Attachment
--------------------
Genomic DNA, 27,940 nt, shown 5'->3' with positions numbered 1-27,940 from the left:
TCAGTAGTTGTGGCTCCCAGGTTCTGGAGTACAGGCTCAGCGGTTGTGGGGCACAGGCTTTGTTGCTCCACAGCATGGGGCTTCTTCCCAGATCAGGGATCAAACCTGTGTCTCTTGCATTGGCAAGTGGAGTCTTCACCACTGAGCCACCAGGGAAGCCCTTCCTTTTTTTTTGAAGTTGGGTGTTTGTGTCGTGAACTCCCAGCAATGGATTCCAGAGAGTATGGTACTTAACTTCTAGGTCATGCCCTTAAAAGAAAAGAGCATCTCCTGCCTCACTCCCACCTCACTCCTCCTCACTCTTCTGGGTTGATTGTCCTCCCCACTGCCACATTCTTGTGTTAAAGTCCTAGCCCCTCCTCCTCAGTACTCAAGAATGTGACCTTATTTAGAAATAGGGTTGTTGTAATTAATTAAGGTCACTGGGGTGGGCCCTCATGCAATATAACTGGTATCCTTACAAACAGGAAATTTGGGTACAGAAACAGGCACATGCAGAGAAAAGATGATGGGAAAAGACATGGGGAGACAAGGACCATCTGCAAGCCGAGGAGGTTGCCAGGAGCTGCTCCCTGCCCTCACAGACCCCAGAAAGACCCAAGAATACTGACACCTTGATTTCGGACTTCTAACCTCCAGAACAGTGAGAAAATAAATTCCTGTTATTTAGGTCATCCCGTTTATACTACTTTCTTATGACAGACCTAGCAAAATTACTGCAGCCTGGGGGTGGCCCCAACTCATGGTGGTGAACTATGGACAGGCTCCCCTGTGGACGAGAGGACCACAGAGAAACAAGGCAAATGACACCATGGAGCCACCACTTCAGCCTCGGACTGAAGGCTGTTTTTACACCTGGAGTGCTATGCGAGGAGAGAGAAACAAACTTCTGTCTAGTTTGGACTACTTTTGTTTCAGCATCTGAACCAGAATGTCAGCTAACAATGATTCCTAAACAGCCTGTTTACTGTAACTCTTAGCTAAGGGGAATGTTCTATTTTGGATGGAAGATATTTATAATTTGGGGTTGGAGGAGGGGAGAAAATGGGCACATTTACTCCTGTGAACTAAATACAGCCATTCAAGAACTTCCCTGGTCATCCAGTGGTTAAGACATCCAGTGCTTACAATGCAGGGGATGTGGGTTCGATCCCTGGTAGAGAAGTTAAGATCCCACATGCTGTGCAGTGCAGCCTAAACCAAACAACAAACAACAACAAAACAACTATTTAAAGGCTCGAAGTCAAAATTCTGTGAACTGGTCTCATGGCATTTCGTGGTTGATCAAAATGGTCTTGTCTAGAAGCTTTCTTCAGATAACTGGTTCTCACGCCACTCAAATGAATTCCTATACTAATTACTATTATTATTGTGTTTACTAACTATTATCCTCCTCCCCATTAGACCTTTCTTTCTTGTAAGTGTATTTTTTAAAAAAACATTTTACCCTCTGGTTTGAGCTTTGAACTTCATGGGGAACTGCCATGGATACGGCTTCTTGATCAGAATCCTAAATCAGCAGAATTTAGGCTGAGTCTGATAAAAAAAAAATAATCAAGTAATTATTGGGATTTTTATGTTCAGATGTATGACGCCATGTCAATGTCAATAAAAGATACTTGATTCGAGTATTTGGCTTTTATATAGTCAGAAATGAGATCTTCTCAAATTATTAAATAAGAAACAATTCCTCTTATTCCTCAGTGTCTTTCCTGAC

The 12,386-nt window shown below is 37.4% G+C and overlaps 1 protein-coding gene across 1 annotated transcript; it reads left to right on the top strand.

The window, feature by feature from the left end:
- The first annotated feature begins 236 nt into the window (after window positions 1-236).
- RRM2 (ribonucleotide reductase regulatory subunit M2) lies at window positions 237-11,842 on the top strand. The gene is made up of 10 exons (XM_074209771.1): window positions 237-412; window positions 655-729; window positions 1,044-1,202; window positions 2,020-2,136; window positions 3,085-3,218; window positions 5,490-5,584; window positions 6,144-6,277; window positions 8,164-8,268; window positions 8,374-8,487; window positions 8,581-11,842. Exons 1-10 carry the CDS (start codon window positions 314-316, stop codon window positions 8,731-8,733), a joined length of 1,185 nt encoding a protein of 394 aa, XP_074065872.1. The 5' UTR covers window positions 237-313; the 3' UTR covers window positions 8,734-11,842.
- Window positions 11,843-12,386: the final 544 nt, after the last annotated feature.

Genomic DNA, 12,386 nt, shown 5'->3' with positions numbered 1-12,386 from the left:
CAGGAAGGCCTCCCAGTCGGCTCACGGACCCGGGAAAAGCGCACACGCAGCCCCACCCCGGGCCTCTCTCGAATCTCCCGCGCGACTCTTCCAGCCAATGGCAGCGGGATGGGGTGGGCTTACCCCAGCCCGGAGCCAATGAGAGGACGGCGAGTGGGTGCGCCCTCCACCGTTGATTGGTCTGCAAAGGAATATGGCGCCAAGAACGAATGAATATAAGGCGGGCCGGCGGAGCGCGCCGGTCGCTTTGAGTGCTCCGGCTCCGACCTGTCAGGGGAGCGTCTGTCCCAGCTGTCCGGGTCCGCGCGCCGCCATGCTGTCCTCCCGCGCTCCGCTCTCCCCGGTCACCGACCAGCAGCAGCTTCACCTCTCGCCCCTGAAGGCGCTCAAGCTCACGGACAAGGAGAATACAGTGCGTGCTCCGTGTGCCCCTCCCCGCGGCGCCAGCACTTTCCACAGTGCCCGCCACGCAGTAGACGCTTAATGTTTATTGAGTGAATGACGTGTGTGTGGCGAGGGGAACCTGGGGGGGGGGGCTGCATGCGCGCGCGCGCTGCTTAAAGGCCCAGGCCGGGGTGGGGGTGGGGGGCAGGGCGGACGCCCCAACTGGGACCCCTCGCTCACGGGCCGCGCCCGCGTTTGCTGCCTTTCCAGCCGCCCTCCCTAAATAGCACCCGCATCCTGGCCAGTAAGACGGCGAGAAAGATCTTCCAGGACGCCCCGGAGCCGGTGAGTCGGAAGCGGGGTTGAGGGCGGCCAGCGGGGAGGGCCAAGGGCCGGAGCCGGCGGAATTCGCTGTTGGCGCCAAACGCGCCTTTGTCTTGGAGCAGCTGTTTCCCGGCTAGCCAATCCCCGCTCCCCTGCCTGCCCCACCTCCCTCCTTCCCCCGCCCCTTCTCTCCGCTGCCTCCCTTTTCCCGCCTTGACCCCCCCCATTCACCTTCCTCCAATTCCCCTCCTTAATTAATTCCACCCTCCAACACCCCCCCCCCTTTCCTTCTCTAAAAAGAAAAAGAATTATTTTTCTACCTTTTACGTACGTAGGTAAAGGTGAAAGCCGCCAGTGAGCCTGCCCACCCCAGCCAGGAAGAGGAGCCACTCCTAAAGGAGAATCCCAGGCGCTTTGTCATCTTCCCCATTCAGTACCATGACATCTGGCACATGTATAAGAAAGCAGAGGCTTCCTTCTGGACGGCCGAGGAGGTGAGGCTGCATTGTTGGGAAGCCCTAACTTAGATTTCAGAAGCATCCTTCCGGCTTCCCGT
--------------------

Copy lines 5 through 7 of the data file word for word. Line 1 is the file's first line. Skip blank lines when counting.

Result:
- The first annotated feature begins 236 nt into the window (after window positions 1-236).
- RRM2 (ribonucleotide reductase regulatory subunit M2) lies at window positions 237-11,842 on the top strand. The gene is made up of 10 exons (XM_074209771.1): window positions 237-412; window positions 655-729; window positions 1,044-1,202; window positions 2,020-2,136; window positions 3,085-3,218; window positions 5,490-5,584; window positions 6,144-6,277; window positions 8,164-8,268; window positions 8,374-8,487; window positions 8,581-11,842. Exons 1-10 carry the CDS (start codon window positions 314-316, stop codon window positions 8,731-8,733), a joined length of 1,185 nt encoding a protein of 394 aa, XP_074065872.1. The 5' UTR covers window positions 237-313; the 3' UTR covers window positions 8,734-11,842.
- Window positions 11,843-12,386: the final 544 nt, after the last annotated feature.